Monday, August 29, 2011

Child Support Specialists

Kafwa sharing their stories
 We continue to be saddened and moved by the stories the Kafwa shared with us in June.  Four of the Kafwa in Chipulukusu met with a group of 40 orphans one Saturday at the school.  As the Kafwa said, "The stories the orphans shared brought tears to our eyes".  As they related the stories to us we could tell they were still very moved by the experience.  Some children said their relatives refused to give them food or soap to wash their clothes.  Many said they were treated differently than their caregivers' own children.  They said some of the grandmothers did not feed or bathe them.  They see the OVCs as a burden because they don't even have food for themselves.  This is not true in all cases, however.  Some, fortunately, are in loving homes but even then it's still challenging.  One of the Kafwa, Jenny, who is caring for her 12 year-old granddaughter, says its hard.  Even though she loves her granddaughter, normal pre-teen attitudes get tangled up with feelings of being an orphan.  Jenny says if she refuses to give her granddaughter money she says to her, "You don't want to help me because my mother died.  I wish I'd died instead of her."  All of the children, however, expressed their joy and gratitude at having a school to attend.  Some are now calling the Kafwa "Mama" or "Grandma."  As the Kafwa said, "They know we are their friends."

Friday, August 26, 2011

HIV misunderstandings

Enada with her late husband Enest
Enada, an energetic little mother we met last January in Zambia, is a loyal Kafwa health worker in Chipulukusu.  She along with her husband Enest, faithfully attended IGA bicycle and Child Support Specialist classes in January.  Enest was very frail at the time and we received word several months ago that he died from AIDS soon after our visit.   Enada was pregnant during our visit and our team was very concerned since we knew both she and her baby were at risk for HIV.  The other Kafwa had repeatedly urged Enada to be tested and treated for HIV before the baby was born.  The Dr. offered her meds before the baby's birth but she refused.  She was actually given meds twice (which would have prevented the mother-baby transmission of HIV during birth) but she hid the meds and did not take them.  Her parents kept telling her she was not sick.  They said, "You have 2 children already and they are healthy.  Why take meds?"  The other Kafwa continued to "work" on Enada and after the baby was born she finally consented to be tested and take ART meds.  Unfortunately, the baby was already HIV positive.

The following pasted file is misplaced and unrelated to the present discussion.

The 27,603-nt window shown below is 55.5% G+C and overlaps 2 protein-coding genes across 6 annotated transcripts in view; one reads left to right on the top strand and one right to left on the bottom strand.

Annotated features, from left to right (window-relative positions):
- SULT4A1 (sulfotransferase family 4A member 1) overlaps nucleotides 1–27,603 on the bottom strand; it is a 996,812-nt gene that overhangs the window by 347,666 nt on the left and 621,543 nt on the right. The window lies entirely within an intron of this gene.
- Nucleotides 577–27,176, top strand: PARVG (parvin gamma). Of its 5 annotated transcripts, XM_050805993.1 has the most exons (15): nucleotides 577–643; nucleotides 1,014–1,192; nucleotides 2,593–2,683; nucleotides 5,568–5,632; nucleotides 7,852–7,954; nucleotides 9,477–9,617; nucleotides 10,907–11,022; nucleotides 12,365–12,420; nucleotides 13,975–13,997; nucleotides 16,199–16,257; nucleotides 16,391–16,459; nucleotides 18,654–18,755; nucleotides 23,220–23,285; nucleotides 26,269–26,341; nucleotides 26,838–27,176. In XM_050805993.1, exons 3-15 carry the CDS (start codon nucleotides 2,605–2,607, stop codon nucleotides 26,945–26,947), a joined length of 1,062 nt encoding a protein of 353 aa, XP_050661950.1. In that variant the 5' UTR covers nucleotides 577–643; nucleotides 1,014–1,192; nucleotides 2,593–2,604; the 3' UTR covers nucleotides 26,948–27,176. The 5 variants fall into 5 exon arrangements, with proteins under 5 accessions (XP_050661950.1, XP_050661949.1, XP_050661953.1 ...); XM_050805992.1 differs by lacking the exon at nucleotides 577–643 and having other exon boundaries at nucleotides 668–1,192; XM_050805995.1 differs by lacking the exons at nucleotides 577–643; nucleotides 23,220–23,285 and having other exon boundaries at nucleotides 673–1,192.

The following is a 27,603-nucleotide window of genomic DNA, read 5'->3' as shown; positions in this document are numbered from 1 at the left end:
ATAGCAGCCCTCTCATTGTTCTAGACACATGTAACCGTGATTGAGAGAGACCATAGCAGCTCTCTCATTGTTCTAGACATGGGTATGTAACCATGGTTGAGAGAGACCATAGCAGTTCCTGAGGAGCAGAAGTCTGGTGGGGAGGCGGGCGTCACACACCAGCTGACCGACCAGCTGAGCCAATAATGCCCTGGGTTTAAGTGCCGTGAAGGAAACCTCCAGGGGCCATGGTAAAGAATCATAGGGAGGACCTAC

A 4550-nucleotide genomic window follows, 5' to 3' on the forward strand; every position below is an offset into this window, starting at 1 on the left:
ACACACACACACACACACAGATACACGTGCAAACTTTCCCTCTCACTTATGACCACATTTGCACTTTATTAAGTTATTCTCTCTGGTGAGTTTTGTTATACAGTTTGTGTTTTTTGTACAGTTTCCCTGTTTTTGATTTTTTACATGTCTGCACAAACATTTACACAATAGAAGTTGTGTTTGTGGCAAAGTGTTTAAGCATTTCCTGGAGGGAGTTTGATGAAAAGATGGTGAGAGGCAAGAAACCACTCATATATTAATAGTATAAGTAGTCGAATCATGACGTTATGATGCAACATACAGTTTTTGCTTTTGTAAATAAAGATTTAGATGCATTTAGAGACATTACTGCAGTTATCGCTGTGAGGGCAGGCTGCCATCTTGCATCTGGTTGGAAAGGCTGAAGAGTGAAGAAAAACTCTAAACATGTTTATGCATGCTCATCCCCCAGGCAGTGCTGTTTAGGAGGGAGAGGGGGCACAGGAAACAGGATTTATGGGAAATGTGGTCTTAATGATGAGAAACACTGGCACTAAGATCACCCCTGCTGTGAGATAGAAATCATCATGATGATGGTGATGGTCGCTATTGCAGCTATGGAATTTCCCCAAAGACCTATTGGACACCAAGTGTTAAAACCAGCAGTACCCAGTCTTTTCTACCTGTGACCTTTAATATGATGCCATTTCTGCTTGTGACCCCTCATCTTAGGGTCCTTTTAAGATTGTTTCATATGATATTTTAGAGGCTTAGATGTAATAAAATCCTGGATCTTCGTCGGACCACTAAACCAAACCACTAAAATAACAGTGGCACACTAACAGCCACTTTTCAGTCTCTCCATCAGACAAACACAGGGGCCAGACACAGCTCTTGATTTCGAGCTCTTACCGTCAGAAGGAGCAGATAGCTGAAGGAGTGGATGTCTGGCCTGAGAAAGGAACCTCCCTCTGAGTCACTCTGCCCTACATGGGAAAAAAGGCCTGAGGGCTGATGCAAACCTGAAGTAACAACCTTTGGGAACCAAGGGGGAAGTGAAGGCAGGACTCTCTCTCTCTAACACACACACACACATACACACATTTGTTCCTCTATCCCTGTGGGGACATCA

Erroneous beliefs and barriers still keep people from protecting themselves against AIDS.  People like Enada and her baby pay a huge price for doing too little too late.  Zambian statistics, however, suggest that headway is being made and new incidents of HIV are decreasing.  We're making progress and have to keep working to protect other Enadas and their babies in the future!!

Monday, August 22, 2011

Exciting website updates!

African Village Health Practice
 There are exciting updates on the HealthEd Connect web page!  A new video at the top of the page features an overlay of a few sobering facts along with new footage of the children. the bottom of the website there's a brand new feature.  Finally, at long last, the beginning chapter of our Traditional Healer pamphlets are available on our website. Michelle Mahlik is meticulously copying the pamphlets I received from a group of Traditional Healers in DR Congo (then Zaire) many years ago.  She's even faithfully reproducing the spelling and grammar they used!  The first chapter is now loaded with 7 more to come.  The pamphlets have a  liberal mix of philosophy and health care that is very interesting.  The Traditional Healers titled the series "God Helps Those Who Help Themselves."
To see the updated website and to access the pamphlets along with the recent health worker stories, click on the following link and then click on the picture of the two children entitled "African Village Health Practice" at the bottom of the page. You won't want to miss this!

Sunday, August 14, 2011

Sinkhani from Mzimba

Downtown Mzimba, Malawi during rush hour!
The 'headquarters' for Sinkhani activities in Malawi is in the little town of Mzimba.  Ireen, the Sinkhani supervisor, lives in Mzimba and recently sent us this report.